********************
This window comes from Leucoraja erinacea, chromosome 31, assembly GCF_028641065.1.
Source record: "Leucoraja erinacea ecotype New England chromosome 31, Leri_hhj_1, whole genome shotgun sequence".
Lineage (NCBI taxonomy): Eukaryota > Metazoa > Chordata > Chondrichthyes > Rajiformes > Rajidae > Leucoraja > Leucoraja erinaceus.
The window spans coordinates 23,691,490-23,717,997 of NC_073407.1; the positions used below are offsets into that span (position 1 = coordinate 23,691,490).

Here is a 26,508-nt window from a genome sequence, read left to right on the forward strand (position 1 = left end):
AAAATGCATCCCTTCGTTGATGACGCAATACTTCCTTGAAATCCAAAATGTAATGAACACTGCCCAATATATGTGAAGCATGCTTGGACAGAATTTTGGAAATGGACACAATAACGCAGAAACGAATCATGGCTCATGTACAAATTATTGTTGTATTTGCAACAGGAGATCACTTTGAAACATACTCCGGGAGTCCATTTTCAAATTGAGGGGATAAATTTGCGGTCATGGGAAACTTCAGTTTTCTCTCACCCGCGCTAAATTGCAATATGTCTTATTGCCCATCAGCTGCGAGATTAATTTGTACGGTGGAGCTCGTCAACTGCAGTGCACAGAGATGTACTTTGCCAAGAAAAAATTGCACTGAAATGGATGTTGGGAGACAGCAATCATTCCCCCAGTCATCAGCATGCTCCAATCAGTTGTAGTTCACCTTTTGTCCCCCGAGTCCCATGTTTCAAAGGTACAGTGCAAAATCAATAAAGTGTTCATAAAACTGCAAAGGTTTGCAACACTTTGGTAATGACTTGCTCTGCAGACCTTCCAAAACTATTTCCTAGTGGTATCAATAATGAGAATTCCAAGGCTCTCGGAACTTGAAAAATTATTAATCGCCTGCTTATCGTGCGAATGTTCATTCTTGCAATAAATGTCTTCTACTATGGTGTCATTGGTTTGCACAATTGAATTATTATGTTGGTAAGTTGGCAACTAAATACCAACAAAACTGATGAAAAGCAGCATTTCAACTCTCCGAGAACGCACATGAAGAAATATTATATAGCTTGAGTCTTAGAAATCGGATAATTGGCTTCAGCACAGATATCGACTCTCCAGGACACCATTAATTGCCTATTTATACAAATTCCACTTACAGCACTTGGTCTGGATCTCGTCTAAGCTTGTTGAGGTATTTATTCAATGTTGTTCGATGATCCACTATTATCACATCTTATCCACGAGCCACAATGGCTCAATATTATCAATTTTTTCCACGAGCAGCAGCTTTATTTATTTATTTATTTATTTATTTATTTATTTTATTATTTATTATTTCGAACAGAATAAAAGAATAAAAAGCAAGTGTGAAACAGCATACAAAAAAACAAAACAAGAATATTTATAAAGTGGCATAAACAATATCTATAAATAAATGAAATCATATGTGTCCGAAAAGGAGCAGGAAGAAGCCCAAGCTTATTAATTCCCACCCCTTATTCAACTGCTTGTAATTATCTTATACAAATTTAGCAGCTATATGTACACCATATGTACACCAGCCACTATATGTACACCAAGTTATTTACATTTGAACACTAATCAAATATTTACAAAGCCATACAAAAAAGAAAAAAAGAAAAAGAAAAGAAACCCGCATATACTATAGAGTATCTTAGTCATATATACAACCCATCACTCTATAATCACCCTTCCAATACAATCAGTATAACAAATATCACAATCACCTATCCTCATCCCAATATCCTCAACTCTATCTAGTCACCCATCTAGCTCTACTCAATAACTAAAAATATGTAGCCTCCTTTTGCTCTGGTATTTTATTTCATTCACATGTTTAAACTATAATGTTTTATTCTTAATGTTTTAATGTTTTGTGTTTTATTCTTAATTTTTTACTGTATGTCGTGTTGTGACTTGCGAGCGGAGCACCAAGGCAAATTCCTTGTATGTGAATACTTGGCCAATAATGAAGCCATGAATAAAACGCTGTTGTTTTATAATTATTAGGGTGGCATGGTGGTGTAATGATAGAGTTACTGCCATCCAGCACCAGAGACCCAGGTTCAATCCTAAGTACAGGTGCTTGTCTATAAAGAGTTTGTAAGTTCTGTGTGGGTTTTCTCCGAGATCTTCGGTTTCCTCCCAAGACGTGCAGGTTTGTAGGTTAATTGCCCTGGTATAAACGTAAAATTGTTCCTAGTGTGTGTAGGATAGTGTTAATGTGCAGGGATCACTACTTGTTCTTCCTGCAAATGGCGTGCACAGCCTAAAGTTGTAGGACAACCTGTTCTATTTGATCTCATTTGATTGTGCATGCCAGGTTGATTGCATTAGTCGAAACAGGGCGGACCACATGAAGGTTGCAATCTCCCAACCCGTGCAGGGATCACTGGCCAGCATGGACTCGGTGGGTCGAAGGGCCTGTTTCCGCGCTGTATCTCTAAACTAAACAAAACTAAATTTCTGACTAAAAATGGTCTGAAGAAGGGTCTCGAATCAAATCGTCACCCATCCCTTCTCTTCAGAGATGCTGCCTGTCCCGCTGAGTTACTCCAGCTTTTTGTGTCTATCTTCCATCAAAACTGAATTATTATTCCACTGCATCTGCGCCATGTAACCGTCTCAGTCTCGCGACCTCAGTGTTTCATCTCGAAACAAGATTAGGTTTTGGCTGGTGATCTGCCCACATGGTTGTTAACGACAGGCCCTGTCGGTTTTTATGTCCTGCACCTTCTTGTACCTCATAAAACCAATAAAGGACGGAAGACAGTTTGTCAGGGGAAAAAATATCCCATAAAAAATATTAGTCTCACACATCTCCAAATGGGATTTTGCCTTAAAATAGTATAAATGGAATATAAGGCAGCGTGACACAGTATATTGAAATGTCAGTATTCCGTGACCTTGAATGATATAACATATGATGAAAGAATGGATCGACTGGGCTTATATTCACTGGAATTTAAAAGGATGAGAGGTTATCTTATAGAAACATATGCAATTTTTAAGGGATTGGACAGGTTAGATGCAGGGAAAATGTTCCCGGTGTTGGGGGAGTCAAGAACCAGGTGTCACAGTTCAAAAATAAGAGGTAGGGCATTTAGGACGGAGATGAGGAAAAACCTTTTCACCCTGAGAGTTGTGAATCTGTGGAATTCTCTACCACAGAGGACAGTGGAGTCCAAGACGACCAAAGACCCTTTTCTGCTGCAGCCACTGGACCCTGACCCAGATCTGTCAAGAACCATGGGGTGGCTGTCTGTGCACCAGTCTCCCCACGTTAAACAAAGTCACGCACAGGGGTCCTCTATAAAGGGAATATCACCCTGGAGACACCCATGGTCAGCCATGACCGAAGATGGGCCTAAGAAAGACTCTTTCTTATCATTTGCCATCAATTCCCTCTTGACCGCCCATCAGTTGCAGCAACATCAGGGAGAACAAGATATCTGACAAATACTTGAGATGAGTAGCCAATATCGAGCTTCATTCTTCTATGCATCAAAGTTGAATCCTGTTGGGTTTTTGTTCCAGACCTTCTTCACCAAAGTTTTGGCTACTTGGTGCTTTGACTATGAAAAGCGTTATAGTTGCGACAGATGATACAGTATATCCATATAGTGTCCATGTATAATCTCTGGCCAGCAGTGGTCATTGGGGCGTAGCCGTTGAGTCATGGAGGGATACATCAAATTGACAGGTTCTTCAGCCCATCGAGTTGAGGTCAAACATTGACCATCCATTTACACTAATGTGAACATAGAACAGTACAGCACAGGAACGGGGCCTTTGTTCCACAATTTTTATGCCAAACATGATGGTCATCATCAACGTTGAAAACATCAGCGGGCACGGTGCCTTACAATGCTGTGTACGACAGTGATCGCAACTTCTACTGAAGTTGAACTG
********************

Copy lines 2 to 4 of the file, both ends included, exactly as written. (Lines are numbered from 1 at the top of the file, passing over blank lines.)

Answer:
Source record: "Leucoraja erinacea ecotype New England chromosome 31, Leri_hhj_1, whole genome shotgun sequence".
Lineage (NCBI taxonomy): Eukaryota > Metazoa > Chordata > Chondrichthyes > Rajiformes > Rajidae > Leucoraja > Leucoraja erinaceus.
The window spans coordinates 23,691,490-23,717,997 of NC_073407.1; the positions used below are offsets into that span (position 1 = coordinate 23,691,490).